Intermittent dosing of pre-exposure prophylaxis (iPrEP) has potential to decrease costs, improve adherence, and minimize toxicity. Practical event-based dosing of iPrEP requires men who have sex with men (MSM) to be sexually active on fewer than 3 days each week and plan for sexual activity. MSM who may be most suitable for event-based dosing were older, more educated, more frequently used sexual networking websites, and more often reported that their last sexual encounter was not with a committed partner. A substantial proportion of these MSM endorse high-risk sexual activity, and event-based iPrEP may best target this population.
intermittent pre-exposure prophylaxis (iPrEP); pre-exposure prophylaxis (PrEP); event-based dosing; men-who-have-sex-with-men (MSM); HIV; sexual frequency; sexual planning
Drug concentrations associated with protection from HIV-1 acquisition have not been determined. This study evaluated drug concentrations among men who have sex with men in a substudy of the iPrEx trial,(1) a randomized placebo controlled trial of daily oral emtricitabine/tenofovir disoproxil fumarate pre-exposure prophylaxis (PrEP). Any detectable drug in blood plasma and viably cryopreserved peripheral blood mononuclear cells (vPBMCs) was less frequent in HIV-infected cases at the visit when HIV was first discovered compared with controls at the matched time point of the study (8% vs 44%, P<0.001) and in the 90 days prior to that visit (11% vs 51%, P<0.001). An intracellular tenofovir-diphosphate (TFV-DP) concentration of 16 fmol per million vPBMCs was associated with a 90% reduction in HIV acquisition relative to the placebo arm. Directly observed dosing in a separate study, STRAND, yielded TFV-DP concentrations that, when analyzed with this iPrEx model, corresponded with HIV-1 risk reduction of 76% for 2 doses per week, 96% for 4 doses per week, 99% for 7 doses per week. Prophylactic benefits were observed over a range of doses and drug concentrations, suggesting ways to optimize PrEP regimens for this population.
Transient HIV infections have been invoked to account for the cellular immune responses detected in highly virus-exposed individuals who have remained HIV seronegative. We tested for very low levels of HIV RNA in 524 seronegative plasma samples from 311 highly exposed women and men from 3 longitudinal HIV cohorts.
2073 transcription mediated amplification (TMA) HIV RNA tests were performed for an average of 3.95 TMA assays per plasma sample. Quadruplicate TMA assays, analyzing a total of 2 ml of plasma, provided an estimated sensitivity of 3.5 HIV RNA copies/ml.
Four samples from subjects who did not sero-convert within the following six months were positive for HIV RNA. For one sample, human polymorphism DNA analysis indicated a sample mix up. Borderline HIV RNA detection signals were detected for the other three positive samples and further replicate TMA testing yielded no positive results. Nested PCR assays (n=254) for HIV proviral DNA on PBMC from these 3 subjects were negative.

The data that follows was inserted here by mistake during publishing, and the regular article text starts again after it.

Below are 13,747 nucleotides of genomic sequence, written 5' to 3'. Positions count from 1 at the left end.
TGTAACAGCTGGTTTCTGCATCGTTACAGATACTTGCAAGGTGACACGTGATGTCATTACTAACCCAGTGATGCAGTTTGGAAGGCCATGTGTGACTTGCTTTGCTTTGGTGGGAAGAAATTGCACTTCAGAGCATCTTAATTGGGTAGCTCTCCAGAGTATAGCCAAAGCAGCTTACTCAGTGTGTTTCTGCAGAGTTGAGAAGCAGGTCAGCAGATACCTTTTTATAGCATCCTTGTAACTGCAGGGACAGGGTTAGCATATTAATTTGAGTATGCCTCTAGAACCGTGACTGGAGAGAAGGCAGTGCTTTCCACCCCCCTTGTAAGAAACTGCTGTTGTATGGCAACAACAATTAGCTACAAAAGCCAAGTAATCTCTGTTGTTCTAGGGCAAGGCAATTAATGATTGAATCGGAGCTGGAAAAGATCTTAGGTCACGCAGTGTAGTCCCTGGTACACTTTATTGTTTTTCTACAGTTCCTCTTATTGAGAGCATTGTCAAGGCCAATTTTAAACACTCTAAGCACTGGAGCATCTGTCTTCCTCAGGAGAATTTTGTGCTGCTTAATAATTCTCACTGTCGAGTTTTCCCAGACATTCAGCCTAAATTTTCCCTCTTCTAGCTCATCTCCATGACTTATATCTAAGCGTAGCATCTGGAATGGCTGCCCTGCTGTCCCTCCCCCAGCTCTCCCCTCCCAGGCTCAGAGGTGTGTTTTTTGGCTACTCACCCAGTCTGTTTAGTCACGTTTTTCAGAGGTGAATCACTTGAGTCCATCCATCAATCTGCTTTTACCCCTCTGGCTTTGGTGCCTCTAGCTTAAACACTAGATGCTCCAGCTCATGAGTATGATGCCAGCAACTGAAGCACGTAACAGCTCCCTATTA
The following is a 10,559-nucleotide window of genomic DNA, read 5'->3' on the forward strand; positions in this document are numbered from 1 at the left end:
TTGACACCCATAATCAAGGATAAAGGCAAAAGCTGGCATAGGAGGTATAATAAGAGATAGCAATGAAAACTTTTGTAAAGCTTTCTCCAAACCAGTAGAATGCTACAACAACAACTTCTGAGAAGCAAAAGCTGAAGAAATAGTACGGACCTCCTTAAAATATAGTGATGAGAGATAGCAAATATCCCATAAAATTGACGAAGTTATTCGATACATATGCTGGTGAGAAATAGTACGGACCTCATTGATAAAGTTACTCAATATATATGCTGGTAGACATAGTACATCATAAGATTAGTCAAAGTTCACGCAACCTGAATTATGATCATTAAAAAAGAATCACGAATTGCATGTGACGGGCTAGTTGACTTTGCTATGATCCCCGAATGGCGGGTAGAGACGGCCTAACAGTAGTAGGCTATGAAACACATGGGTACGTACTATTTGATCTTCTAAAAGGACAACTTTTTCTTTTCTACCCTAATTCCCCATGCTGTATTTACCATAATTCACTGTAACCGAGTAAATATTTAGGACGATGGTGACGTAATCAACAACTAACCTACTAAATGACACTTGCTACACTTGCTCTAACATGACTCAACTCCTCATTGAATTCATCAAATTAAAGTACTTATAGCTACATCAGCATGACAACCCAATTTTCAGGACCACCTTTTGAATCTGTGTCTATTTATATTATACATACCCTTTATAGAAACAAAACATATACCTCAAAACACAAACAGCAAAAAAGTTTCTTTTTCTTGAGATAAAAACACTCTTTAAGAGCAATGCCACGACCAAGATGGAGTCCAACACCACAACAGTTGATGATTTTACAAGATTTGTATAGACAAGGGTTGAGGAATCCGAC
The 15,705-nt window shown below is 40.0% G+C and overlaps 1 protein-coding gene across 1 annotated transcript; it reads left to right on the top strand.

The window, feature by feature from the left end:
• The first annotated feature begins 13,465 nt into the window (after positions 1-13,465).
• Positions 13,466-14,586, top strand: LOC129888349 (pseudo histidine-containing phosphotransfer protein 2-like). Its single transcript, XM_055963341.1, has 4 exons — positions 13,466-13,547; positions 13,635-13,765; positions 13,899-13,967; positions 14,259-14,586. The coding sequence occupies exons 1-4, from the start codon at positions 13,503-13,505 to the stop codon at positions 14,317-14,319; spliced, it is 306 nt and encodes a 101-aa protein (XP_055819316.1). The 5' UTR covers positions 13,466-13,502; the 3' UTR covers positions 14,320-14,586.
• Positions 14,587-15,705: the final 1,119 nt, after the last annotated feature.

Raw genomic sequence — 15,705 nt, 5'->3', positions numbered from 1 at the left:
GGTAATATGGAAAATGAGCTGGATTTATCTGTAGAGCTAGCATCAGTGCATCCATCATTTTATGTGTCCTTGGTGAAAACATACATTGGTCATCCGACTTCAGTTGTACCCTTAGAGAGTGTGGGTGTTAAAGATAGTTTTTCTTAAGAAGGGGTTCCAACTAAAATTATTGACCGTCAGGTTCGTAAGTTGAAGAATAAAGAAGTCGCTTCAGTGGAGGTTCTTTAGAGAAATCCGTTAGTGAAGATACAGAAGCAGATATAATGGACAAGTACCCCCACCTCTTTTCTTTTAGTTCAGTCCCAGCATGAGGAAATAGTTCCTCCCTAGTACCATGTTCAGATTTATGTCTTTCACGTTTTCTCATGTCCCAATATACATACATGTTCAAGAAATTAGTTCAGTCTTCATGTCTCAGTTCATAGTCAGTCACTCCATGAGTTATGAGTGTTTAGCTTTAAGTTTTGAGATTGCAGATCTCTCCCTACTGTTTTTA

Transient viremia was not reproducibly detected in highly HIV exposed seronegative men and women. If transient infections do occur, plasma HIV RNA levels may remain below the detection limits of the sensitive assay used here, be of very short duration, or viral replication may be restricted to mucosal surfaces or their draining lymphoid tissues.
Pre-exposure prophylaxis (PrEP) trials are evaluating regimens containing tenofovir-disoproxil fumarate (TDF) for HIV prevention. We determined the baseline prevalence of low bone mineral density (BMD) and the effect of TDF on BMD in men who have sex with men (MSM) in a PrEP trial in San Francisco.
We evaluated 1) the prevalence of low BMD using Dual Energy X-ray Absorptiometry (DEXA) in a baseline cohort of 210 HIV-uninfected MSM who screened for a randomized clinical trial of daily TDF vs. placebo, and 2) the effects of TDF on BMD in a longitudinal cohort of 184 enrolled men. Half began study drug after a 9-month delay to evaluate changes in risk behavior associated with pill-use. At baseline, 20 participants (10%) had low BMD (Z score≤−2.0 at the L2–L4 spine, total hip, or femoral neck). Low BMD was associated with amphetamine (OR = 5.86, 95% CI 1.70–20.20) and inhalant (OR = 4.57, 95% CI 1.32–15.81) use; men taking multivitamins, calcium, or vitamin D were less likely to have low BMD at baseline (OR = 0.26, 95% CI 0.10–0.71). In the longitudinal analysis, there was a 1.1% net decrease in mean BMD in the TDF vs. the pre-treatment/placebo group at the femoral neck (95% CI 0.4–1.9%), 0.8% net decline at the total hip (95% CI 0.3–1.3%), and 0.7% at the L2–L4 spine (95% CI −0.1–1.5%). At 24 months, 13% vs. 6% of participants experienced >5% BMD loss at the femoral neck in the TDF vs. placebo groups (p = 0.13).